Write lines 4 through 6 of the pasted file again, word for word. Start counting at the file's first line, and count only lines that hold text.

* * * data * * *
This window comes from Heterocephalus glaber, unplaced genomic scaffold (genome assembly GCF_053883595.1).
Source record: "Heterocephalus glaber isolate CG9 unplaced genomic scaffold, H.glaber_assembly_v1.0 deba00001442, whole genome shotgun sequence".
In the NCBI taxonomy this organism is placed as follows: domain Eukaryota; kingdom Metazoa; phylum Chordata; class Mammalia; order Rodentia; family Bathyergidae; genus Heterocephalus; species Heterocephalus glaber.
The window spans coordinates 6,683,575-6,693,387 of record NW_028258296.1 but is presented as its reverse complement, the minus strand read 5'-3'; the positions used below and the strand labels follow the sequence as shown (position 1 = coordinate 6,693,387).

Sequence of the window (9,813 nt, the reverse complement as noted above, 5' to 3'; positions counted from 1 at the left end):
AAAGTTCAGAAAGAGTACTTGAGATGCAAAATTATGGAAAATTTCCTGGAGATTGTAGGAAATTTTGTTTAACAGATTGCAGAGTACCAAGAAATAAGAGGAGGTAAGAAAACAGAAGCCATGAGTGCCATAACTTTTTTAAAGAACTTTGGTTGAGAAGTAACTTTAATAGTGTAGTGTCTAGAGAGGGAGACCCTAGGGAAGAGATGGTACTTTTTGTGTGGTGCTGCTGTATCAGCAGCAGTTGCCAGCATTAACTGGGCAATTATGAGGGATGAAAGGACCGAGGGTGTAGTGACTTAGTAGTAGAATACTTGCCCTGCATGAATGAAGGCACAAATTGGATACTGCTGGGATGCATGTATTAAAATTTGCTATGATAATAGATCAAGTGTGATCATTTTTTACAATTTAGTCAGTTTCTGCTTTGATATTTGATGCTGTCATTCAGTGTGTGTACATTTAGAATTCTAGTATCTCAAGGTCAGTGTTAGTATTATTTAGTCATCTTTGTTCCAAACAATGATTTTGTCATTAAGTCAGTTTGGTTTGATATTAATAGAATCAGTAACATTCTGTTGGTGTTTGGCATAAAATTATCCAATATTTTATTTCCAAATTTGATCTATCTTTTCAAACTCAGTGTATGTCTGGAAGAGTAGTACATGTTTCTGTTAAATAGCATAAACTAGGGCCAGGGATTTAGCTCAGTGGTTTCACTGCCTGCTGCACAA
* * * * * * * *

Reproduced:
The window spans coordinates 6,683,575-6,693,387 of record NW_028258296.1 but is presented as its reverse complement, the minus strand read 5'-3'; the positions used below and the strand labels follow the sequence as shown (position 1 = coordinate 6,693,387).

Sequence of the window (9,813 nt, the reverse complement as noted above, 5' to 3'; positions counted from 1 at the left end):
AAAGTTCAGAAAGAGTACTTGAGATGCAAAATTATGGAAAATTTCCTGGAGATTGTAGGAAATTTTGTTTAACAGATTGCAGAGTACCAAGAAATAAGAGGAGGTAAGAAAACAGAAGCCATGAGTGCCATAACTTTTTTAAAGAACTTTGGTTGAGAAGTAACTTTAATAGTGTAGTGTCTAGAGAGGGAGACCCTAGGGAAGAGATGGTACTTTTTGTGTGGTGCTGCTGTATCAGCAGCAGTTGCCAGCATTAACTGGGCAATTATGAGGGATGAAAGGACCGAGGGTGTAGTGACTTAGTAGTAGAATACTTGCCCTGCATGAATGAAGGCACAAATTGGATACTGCTGGGATGCATGTATTAAAATTTGCTATGATAATAGATCAAGTGTGATCATTTTTTACAATTTAGTCAGTTTCTGCTTTGATATTTGATGCTGTCATTCAGTGTGTGTACATTTAGAATTCTAGTATCTCAAGGTCAGTGTTAGTATTATTTAGTCATCTTTGTTCCAAACAATGATTTTGTCATTAAGTCAGTTTGGTTTGATATTAATAGAATCAGTAACATTCTGTTGGTGTTTGGCATAAAATTATCCAATATTTTATTTCCAAATTTGATCTATCTTTTCAAACTCAGTGTATGTCTGGAAGAGTAGTACATGTTTCTGTTAAATAGCATAAACTAGGGCCAGGGATTTAGCTCAGTGGTTTCACTGCCTGCTGCACAA